Turn over a new leaf with the

The Sunday Telegraph - Sunday - - Life Gardening -

pub­lished it. How this was saved when al­most ev­ery other fam­ily doc­u­ment was lost is re­mark­able. What makes this par­tic­u­larly in­ter­est­ing to gar­den­ers is that Geral­dine did some of the phys­i­cal labour her­self. She would spend days plant­ing thou­sands of bulbs and bal­anc­ing on lad­ders. Her ob­ser­va­tions, com­bined with the prac­ti­cal ex­pe­ri­ence gleaned from work­ing with a head gar­dener, make many of her re­flec­tions not only in­ter­est­ing but also highly rel­e­vant to­day. It is easy to em­pathise with her, even though she had more than four acres of land and six gar­den­ers to help. Al­though part of the landed gen­try, the fam­ily had to up sticks each sum­mer while the house was let out for two or three months to “fill a hole in their fi­nances”. Just as the win­ter rain and wind was giv­ing way to fine sun­shine, and the herba­ceous borders were com­ing to their peak, they would leave. This was some­thing Geral­dine loathed. Her pas­sion for her gar­den is ob­vi­ous. As she had no chil­dren, it con­sumed a vast part of her en­er­gies. Her fa­ther, Ger­ald Pon­sonby, was an ac­com­plished pain­ter and when he came to stay, they would sit side by side study­ing the gar­den. Painters of­ten cre­ate won­der­ful pic­tures of gar­dens as they scru­ti­nise and ob­serve plants, com­pose views and ma­nip­u­late the light. Geral­dine and her fa­ther’s gar­den de­signs and plant stud­ies are pep­pered through­out her diaries. I found her pre­oc­cu­pa­tion with the weather par­tic­u­larly re­as­sur­ing. We al­ways think we are in the throes of the wettest, long­est, dri­est and cold­est spells, but clearly we are not. The weather was as un­pre­dictable then as it is now. In Fe­bru­ary 1903, a gale smashed the glass of a green­house, leav­ing the plants “all in a mash”. The av­enues were blocked, roofs were dam­aged, and sheds col­lapsed. This was fol­lowed by tor­ren­tial rain, caus­ing small lakes to ap­pear. I read this just af­ter a friend told me about the dam­age a freak hail storm in Le­ices­ter­shire had caused on her land one June. Hail the size of golf balls had shot from the sky, smash­ing green­houses and dent­ing cars. It had de­stroyed a wood of young cherry and Sor­bus trees on a nearby nurs­ery. The bark of the trees was so marked, that the trees were un­fit for sale. Geral­dine’s re­marks – “for the last fort­night we have had lovely sum­mer weather – quite per­fect and the gar­den is look­ing lovely” in May and “the weather is ter­ri­bly wet and pre­vents one get­ting on with any­thing” in Septem­ber – sound fa­mil­iar to the mod­ern gar­dener. It is up to us as gar­den­ers, I find, to work with the weather, what­ever the con­di­tions. When I read that Geral­dine ar­rived at Palmer­ston House aged 22 from Lon­don, I won­dered how she would adapt to her new role as head of an es­tab­lished gar­den. She de­cided, it seems, to make her mark in the gar­den early on, even though she knew noth­ing about gar­den­ing. Geral­dine started with “chang­ing things just out­side the gar­den walls”. Then she bit the bul­let and moved the en­tire herba­ceous bor­der from un­der the shade of a yew hedge into the sun­light. She or­dered the plants; she planted young yew trees; and then she started to shape yew trees her­self, which was pretty much un­heard of at the time. This might have been why, in 1889, shortly af­ter her ar­rival, an H Burgess (a gar­dener) was dis­missed, and why his suc­ces­sor, Rus­sell, went the same way in 1890. Geral­dine ap­pears to have been highly de­ci­sive, and her style of work­ing was com­pat­i­ble only with cer­tain gar­den­ers. Ful­ford, who came af­ter Rus­sell, was quickly re­placed with Si­mon Doyle in 1893. Doyle, though, seemed to un­der­stand her pas­sion and re­mained her head gar­dener and friend un­til she died. She even in­cluded him in her will. While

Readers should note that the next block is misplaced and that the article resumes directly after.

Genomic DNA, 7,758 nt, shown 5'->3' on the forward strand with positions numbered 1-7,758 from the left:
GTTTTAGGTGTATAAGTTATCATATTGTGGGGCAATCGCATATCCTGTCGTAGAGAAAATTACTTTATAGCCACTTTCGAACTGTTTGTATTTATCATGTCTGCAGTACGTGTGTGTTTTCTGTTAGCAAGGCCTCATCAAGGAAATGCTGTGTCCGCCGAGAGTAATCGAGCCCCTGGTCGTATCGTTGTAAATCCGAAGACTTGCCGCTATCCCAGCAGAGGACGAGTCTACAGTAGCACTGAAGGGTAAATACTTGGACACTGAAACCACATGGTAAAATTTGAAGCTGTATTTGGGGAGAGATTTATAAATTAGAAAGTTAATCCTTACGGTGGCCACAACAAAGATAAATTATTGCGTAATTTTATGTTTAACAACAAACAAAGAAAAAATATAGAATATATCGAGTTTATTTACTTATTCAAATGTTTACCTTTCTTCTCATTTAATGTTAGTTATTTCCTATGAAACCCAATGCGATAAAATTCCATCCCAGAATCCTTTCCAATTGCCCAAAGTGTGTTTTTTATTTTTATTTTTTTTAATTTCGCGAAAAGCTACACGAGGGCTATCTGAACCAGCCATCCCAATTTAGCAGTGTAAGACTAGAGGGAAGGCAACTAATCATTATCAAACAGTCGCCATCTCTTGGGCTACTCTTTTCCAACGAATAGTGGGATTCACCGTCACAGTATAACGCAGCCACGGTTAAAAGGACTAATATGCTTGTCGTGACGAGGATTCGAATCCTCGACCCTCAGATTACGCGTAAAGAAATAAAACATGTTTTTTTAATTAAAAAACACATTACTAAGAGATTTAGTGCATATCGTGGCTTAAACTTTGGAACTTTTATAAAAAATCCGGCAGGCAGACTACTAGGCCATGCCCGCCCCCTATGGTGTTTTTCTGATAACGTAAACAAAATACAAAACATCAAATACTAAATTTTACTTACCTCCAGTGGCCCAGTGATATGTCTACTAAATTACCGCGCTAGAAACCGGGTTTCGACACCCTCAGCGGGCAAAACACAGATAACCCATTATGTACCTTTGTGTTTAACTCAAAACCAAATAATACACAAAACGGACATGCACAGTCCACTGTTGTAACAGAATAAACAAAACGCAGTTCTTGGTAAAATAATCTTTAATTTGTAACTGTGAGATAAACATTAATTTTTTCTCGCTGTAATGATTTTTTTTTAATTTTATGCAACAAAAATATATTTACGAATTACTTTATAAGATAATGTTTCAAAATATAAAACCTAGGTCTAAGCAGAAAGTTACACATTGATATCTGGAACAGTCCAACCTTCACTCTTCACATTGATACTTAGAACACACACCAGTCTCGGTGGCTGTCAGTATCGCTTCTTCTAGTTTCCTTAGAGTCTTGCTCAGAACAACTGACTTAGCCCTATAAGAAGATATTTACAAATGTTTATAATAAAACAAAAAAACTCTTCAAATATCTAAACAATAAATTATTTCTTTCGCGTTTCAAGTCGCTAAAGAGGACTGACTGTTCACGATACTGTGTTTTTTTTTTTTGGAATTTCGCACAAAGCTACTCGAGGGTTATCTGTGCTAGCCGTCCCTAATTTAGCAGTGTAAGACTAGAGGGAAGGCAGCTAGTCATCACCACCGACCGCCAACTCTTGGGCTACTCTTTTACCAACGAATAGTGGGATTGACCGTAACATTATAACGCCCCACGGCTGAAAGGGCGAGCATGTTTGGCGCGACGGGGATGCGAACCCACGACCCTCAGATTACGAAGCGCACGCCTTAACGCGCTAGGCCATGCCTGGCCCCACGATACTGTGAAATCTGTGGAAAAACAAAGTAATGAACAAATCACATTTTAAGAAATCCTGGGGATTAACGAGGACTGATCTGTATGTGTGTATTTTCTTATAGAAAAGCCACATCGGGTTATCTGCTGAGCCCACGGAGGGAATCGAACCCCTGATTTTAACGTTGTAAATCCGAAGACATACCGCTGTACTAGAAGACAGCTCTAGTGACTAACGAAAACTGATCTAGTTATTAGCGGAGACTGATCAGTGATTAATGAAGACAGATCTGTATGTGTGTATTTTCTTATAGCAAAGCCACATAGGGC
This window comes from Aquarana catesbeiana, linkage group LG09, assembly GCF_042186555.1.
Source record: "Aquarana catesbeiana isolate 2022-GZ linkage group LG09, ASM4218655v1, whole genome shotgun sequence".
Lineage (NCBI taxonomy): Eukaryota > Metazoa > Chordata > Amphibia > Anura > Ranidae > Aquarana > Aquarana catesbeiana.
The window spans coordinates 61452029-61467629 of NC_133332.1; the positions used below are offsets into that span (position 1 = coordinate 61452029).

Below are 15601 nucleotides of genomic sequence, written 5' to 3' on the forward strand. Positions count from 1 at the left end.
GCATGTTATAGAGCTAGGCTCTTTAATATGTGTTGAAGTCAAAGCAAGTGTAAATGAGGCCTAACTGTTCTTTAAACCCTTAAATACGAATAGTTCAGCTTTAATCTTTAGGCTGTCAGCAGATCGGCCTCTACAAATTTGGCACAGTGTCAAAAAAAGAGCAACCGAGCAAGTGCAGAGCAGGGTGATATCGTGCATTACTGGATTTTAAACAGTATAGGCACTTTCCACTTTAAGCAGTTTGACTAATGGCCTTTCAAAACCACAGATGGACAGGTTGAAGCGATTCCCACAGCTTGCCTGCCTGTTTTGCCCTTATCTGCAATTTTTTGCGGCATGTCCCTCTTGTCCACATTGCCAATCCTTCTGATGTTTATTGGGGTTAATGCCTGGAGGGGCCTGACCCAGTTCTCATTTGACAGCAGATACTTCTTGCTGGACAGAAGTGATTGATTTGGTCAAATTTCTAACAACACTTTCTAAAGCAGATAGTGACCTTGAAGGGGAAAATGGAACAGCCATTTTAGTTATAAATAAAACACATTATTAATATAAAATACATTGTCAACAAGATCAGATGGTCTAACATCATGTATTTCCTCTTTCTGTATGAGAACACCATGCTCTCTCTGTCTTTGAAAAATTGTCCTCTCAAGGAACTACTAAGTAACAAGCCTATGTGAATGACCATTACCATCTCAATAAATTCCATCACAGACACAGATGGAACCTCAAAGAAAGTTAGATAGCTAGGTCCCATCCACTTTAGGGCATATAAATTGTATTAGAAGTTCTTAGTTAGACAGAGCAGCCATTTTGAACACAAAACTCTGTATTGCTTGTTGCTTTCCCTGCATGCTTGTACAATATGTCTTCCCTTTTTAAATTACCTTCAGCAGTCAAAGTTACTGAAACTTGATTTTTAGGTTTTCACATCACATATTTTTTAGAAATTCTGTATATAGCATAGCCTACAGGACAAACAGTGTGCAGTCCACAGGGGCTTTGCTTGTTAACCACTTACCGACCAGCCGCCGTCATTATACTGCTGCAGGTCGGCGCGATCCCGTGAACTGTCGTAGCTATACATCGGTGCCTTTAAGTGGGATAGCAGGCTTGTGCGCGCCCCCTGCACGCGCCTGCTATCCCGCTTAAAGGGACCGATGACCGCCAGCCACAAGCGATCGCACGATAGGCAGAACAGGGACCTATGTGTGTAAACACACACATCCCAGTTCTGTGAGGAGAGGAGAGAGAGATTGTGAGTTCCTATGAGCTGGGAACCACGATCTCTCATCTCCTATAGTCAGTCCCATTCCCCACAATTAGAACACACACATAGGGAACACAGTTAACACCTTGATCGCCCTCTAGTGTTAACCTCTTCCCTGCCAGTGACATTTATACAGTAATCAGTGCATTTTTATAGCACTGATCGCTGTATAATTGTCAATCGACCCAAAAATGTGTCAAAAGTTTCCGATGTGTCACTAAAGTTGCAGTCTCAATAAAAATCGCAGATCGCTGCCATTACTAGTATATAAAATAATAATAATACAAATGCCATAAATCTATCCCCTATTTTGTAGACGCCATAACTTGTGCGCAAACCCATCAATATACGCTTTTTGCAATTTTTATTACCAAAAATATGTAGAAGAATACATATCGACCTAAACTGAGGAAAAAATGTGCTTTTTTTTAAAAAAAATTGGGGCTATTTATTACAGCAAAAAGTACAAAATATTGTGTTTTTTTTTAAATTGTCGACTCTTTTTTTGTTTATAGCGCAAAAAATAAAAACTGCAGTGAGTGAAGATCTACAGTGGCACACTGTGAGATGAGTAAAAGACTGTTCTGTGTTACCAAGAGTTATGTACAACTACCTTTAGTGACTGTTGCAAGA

Re­flec­tions: Lady Geral­dine Mayo, right; Palmer­ston House in Co Kil­dare, above; diary en­tries and il­lus­tra­tions, top

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